Week 5 – This week’s long ride should be three to four hours, plus six more hours of saddle time spread throughout the week as you make your way to the halfway point of the training!
Training Tip #5 – Want a mantra to help prepare you for 100 miles? Try “Nothing new on race day.” While the 100-mile ride is not a race, this maxim still holds true. Use your training time to try out all the things you may want to wear/use/eat when you go for 100. The only thing that should be new on the day you ride 100 miles is the date on the calendar. You should know, through practice and previous training rides, exactly how your body will react to certain foods, how many bottles of water you need, what you want to wear, how well those sunglasses stay on your face, what breakfast works
best for your body, and how it feels to head out for a ride at 6am. Practice everything beforehand, so that nothing will be new.
Week 6 – Two long rides this weekend should total 80 miles, divided up however works best for you. Two or three easy rides of 60-90 minutes during the week will help with
Training Tip #6 – What you eat AFTER your rides is just as important as what you eat BEFORE your rides. Three things to remember about post-ride nutrition: 1. Eat something within 15-20 minutes of getting off your bike. Some carbs with a
little protein (ideally a 4:1 or 3:1 ratio, but eating something is more important than getting the ratios exactly right). Shoot for a total of 150-250 calories. 2. Eat again within 2-3 hours of the post-ride snack. This can be a bigger snack or even a meal. 3. Replacing water lost through training is hugely important, too. Weigh yourself before/after a long training ride, and drink 16oz for every pound lost.
Week 7 – This week is a chance to recover a little bit before the final push towards 100 miles. Do one ride of 60 miles, plus three or four (based on how you feel) other rides of
60-75 minutes each.
Training Tip #7 – Got a flat? While flatting during a ride is a bummer, it doesn’t need to end your day. If you don’t already have a flat kit on your bike, make this a priority this week! If you’ve already got all the necessary items, take this week to learn and practice how to change your tube at home. You’ll need an extra tube (or two), a couple of tire levers, and some way to inflate your new tube (for the fastest/lightest set-up, go with CO2 cartridge and an inflater). Even if you flat without the know-how to use all your equipment, you can always ask for help from other riders – just make sure you’re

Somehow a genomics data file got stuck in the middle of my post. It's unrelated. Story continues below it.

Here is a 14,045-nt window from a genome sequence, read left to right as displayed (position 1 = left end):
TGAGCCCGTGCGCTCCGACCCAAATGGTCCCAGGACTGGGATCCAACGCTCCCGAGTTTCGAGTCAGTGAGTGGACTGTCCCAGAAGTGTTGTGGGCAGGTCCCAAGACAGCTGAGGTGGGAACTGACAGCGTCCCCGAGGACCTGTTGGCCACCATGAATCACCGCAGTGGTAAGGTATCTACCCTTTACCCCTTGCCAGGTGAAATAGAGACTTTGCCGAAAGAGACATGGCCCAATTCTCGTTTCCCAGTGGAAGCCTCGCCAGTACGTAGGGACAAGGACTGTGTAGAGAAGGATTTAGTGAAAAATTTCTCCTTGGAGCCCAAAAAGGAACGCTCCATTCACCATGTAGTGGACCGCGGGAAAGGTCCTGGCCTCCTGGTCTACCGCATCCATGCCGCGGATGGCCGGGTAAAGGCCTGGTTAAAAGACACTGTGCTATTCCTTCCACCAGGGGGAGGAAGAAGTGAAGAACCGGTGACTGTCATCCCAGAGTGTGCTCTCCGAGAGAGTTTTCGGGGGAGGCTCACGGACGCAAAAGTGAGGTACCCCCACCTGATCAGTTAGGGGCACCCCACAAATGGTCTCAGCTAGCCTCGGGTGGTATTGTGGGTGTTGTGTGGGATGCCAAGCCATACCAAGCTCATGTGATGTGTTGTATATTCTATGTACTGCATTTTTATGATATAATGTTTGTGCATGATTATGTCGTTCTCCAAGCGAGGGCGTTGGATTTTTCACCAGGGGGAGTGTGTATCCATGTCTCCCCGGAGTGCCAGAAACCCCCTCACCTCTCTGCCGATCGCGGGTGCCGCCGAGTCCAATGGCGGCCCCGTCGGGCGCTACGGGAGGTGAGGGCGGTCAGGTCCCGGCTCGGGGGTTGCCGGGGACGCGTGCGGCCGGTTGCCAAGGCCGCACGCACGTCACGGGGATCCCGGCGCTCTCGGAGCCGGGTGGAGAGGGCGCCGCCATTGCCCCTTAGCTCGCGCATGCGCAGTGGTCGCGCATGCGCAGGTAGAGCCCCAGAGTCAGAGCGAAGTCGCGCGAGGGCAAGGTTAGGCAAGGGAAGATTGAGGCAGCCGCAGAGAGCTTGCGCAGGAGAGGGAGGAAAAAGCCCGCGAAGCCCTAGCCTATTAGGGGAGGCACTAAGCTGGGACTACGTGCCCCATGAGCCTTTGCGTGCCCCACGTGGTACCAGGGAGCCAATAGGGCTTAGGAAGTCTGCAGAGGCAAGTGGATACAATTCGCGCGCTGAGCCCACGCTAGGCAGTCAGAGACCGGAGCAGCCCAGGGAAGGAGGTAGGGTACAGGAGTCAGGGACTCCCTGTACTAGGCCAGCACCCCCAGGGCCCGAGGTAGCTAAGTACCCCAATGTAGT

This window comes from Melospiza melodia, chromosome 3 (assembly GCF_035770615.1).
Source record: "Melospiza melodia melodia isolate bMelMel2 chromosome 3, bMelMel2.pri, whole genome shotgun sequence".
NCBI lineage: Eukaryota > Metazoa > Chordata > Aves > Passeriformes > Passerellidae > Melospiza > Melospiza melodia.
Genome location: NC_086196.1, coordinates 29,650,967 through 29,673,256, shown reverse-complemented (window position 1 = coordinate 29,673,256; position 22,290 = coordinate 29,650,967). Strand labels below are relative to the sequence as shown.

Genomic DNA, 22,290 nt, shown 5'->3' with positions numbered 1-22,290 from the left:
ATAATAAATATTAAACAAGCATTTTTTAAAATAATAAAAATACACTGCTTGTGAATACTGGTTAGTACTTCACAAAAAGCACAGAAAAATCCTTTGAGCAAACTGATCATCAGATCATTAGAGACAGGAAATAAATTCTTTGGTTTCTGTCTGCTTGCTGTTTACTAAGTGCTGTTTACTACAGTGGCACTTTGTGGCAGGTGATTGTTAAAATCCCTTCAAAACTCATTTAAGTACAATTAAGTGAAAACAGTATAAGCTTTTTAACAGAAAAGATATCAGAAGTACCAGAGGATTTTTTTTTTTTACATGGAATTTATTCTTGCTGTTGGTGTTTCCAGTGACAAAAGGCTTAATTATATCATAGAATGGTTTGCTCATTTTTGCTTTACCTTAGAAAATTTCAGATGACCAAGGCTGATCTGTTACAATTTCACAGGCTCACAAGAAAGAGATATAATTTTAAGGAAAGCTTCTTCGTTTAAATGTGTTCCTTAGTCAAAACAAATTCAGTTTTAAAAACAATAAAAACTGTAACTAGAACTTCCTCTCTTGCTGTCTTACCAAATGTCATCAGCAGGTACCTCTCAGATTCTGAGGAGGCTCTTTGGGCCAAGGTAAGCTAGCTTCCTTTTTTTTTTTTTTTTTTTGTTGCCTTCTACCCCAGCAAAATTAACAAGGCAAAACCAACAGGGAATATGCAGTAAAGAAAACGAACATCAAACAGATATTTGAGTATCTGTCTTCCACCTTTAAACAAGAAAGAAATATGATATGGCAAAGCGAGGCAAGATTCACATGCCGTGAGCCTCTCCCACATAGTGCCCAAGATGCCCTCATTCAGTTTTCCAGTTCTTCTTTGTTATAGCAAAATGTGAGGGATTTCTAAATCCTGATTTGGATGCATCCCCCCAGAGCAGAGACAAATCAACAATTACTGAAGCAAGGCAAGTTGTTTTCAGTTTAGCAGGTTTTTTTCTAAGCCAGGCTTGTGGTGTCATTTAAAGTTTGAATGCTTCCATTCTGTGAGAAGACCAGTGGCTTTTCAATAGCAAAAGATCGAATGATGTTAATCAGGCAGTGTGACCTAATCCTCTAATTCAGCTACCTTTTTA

prepared with all the needed supplies!
Week 8 – The goal for this weekend’s long rides is to spread 100 miles (50/50, 40/60 or 60/40) over two consecutive days. It is especially important to pay close attention to your hydration and recovery nutrition on those two days and one day before and after. Squeeze in one more 2-hour ride mid-week, plus an easy hour on another day.
Training Tip #8 – You’re eight weeks into your training. This is when the fatigue (physical AND mental) of all the accumulated miles starts to show up. Here are a few ideas you can use to power through: 1. Grab a training partner or two! Maybe no one wants to join you for the whole ride, but having a friendly face next to you even for a few miles can help. 2. Head out for a new destination. Try out a new trail or just go exploring! Make your ride more exciting, and you’ll be more excited to ride!
Week 9 – This weekend should include a ride of 80 miles or 4.5 hours, whichever comes first. This is the last really long ride before 100! Complete this ride with as few breaks as
possible. Make this a dress rehearsal for the 100-mile Challenge ride. Eat the same breakfast, wear the same kit, ride the same pace. Combine this long ride with a shorter 90-minute ride the following day. Two or three 60-minute rides should round out your week.
Training Tip #9 – With just a couple of weeks before you ride 100 miles, it is time to make sure that your bike is ready for the adventure. If you need to get it into the bike shop for a tune-up, do that now. This is also the time to take stock of anything else that you’ll need for the Challenge, and order or shop for that now.
Week 10 – Do a three-hour ride on one day this weekend. The rest of the week should be spent doing a few easy rides of around 60 minutes. Spend some time gathering
whatever you’ll need for the ride, paying close attention to your flat kit, making sure your cleats are tight on your shoes, and ensuring all parts of your bike are in good operating order. Get great sleep this week!